The Reverend Robin Sims-Williams
One of the great things about being a parent in London is the fantastic collection of museums which are free to visit. It’s great to see children suddenly caught by a painting or a display that catches their imagination in some way. And of course, the great thing about it, is that as a parent it is an enjoyable place to spend an afternoon. But, if I get caught looking at something for too long, my 2 year old daughter is off. When that happens - All the great works of art and fascinating information must be left behind. The only thing that matters is locating her.
I often wonder what you say when you are asked, what is Christianity about? or What did Jesus do? or What is the Good News? or Why do you go to Church each week?
Perhaps you say it is an opportunity for a moment of reflection in a busy week. Or maybe it’s just that the Church offers a sense of Community. Maybe it's about being a part of something larger than yourself. Stumped by questions like this we can tend to resort to platitudes. Paul, in the reading we had today from his letter to Timothy says this ‘Christ Jesus came into the world to save sinners’ But what is he saving us from? from sin? from ourselves? from our own failings? What is it really all about?
One of the things that I am expected to do since I became a priest is forgive sins. We do it as part of this service each week as a community. It’s one of the four main things we do each week. Forgiving sins. Proclaiming the Good News. Praying for others and sharing the bread and wine of Communion. So it is obviously a really important part of what church is about.
Some people feel very strongly about having somebody they can admit their sins to personally and be forgiven. If I’m honest, and I doubt I’m alone in this, when I’m not happy with something I’ve done or if I’m not satisfied with how I’ve reacted to someone. I will seek out a friend tell them, looking for some encouragement. Looking for some kind of confirmation that I've not done anything that bad. Acknowledgement that I am forgiven for my shortcomings.
Unspoken, unchecked or normalised, this sort of guilt can become feelings of shame, which is so very destructive - getting in the way of friendships and relationships.
As clergy we are regularly talking to people. Sometimes they are strangers who seek us out here, sometimes we bump into them in a shop or a cafe, sometimes it's a more familiar face, just wanting to chat. It’s something we really enjoy doing. It is striking, whatever the topic, a significant aspect of the conversation is about getting things off your chest and having it acknowledged that it isn't really that big a deal.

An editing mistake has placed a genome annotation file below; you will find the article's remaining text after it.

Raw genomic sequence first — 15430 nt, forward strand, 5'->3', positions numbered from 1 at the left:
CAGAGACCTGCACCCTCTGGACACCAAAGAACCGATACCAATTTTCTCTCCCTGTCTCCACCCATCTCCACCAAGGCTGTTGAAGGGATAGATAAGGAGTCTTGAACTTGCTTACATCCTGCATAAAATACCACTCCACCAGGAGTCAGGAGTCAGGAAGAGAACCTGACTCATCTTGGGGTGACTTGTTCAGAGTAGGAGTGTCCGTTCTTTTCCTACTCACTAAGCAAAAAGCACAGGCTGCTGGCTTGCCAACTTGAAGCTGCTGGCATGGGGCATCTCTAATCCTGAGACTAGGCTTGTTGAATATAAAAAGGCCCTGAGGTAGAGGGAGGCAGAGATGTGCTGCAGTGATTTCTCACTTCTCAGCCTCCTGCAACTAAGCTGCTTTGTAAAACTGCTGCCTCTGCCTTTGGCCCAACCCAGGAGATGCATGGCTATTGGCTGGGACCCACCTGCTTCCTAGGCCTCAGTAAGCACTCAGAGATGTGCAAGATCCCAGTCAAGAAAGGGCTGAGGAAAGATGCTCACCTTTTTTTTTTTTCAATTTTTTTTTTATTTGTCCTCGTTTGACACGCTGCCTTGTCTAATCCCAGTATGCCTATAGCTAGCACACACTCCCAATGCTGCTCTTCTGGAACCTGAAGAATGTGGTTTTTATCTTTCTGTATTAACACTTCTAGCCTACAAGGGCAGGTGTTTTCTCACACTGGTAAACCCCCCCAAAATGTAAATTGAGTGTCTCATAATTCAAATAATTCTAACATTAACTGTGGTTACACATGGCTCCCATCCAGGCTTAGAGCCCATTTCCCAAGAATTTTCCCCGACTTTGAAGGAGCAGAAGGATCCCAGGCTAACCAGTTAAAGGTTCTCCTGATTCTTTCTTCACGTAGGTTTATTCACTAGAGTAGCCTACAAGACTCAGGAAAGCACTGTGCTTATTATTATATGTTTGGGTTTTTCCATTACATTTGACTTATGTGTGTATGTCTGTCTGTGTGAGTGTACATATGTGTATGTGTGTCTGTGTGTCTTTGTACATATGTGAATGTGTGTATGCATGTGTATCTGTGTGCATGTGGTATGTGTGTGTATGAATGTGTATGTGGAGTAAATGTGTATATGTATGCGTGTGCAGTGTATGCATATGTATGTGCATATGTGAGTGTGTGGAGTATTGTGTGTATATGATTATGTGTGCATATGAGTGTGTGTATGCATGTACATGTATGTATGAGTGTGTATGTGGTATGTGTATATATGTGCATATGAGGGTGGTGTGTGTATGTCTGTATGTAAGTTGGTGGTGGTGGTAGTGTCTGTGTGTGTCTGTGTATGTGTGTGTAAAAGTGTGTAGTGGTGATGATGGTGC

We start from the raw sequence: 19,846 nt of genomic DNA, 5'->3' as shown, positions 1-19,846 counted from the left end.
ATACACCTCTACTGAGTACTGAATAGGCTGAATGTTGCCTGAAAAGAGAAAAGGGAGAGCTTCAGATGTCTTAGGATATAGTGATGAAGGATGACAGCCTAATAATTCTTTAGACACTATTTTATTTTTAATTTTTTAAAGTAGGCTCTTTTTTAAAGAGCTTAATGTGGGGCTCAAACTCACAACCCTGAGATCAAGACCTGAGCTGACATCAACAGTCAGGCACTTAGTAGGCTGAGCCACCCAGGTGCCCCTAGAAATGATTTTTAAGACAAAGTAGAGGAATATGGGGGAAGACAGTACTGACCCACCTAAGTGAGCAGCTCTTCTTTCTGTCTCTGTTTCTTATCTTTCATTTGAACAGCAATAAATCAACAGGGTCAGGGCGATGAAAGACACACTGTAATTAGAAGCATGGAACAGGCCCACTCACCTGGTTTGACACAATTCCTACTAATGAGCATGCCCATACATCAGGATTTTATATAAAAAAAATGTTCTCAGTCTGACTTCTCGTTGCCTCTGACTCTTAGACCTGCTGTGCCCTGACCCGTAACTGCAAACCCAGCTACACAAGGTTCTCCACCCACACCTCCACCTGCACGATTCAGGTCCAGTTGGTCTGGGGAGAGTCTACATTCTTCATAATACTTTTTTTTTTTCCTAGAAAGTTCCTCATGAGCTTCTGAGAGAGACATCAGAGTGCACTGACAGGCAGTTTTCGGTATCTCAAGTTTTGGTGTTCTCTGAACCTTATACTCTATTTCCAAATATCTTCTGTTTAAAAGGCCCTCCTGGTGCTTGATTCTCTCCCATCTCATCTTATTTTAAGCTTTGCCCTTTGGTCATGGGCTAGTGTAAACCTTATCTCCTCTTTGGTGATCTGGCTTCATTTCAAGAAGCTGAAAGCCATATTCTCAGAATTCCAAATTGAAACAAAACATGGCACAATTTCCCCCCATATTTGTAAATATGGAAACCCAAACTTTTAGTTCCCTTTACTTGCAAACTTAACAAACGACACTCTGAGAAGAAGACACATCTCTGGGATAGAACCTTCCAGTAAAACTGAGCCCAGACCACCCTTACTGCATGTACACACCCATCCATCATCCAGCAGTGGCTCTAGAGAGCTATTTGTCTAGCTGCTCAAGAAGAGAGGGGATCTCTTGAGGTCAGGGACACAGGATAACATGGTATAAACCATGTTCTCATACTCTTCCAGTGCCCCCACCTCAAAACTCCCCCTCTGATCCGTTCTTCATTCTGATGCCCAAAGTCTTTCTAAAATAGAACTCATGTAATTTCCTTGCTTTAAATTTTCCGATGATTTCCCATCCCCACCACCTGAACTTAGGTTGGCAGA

And forgiving sins was a key part of what Jesus did. Again and again he was telling people their sins were forgiven, often just before healing them - a kind of statement - which of these things is more important.
In today’s Gospel Jesus is challenged as to why he is eating with those unholy tax collectors and sinners. And he responds with two parables, I'll focus on the first one, the parable of the Lost Sheep. The shepherd who leaves 99 sheep to search for the one who is lost.
When I’m telling the story with children, I begin with an introduction to the story of the Good Shepherd. Saying that the Good Shepherd knows each of his sheep by name, I take a moment to stroke each of the sheep as they are brought out of the paddock, and they know his voice and go where he leads them.
This introduction puts the children into the context of the Good Shepherd who knows us each, everything we've done and everything we've left undone, but loves us for who we are. He doesn't just know a sheep is missing because there are only 99 when he counted, he knows the one which is missing.
Jesus tells the parable assuming we would all know that you leave the 99 to find the lost sheep, but looking out into the congregation I don't imagine many of you have a flock of sheep in the garden. So what image from today’s world can help us to get the impact of the parable?
On this 15th anniversary of the attacks on the World Trade Centre in New York and on the Pentagon in Washington, perhaps the example of the incredible work the emergency services performed on that day. Risking their own lives and trusting their families would be ok, they focussed their efforts on finding those lost in the rubble of those buildings. There are numerous other similar examples from other terrorist attacks and natural disasters. Those who put there lives at stake to save the life of another, and then rejoice when they have succeeded in rescuing them. They don’t know the people they are saving - not what they’ve done or haven’t done - nothing they have done earn them the right to be saved.
That’s the extent God is willing to go too. Only God does it because he knows and love us each individually. God is seeking us out to forgive us our sins because we all struggle. We all fail to be the people we want to be. We all do things we aren’t happy with. But Jesus says ‘You are forgiven.’ And there is nothing that we can do to make God’s love for us become invalid. Much like there is nothing we can do to make God love us. God loves us because we are ourselves. And that is what we as a Church are called to do. To love one another for who we are. Not because we’re all nice to each other. Or because we might have good prospects or be a good networking opportunity. And that is what makes this a community worth being a part of. So don’t let the shame of not knowing another persons name stop you. Especially on a name badge Sunday… go seek out the people we know least well or who are visiting and love them as God loves them, because that is what Church is about.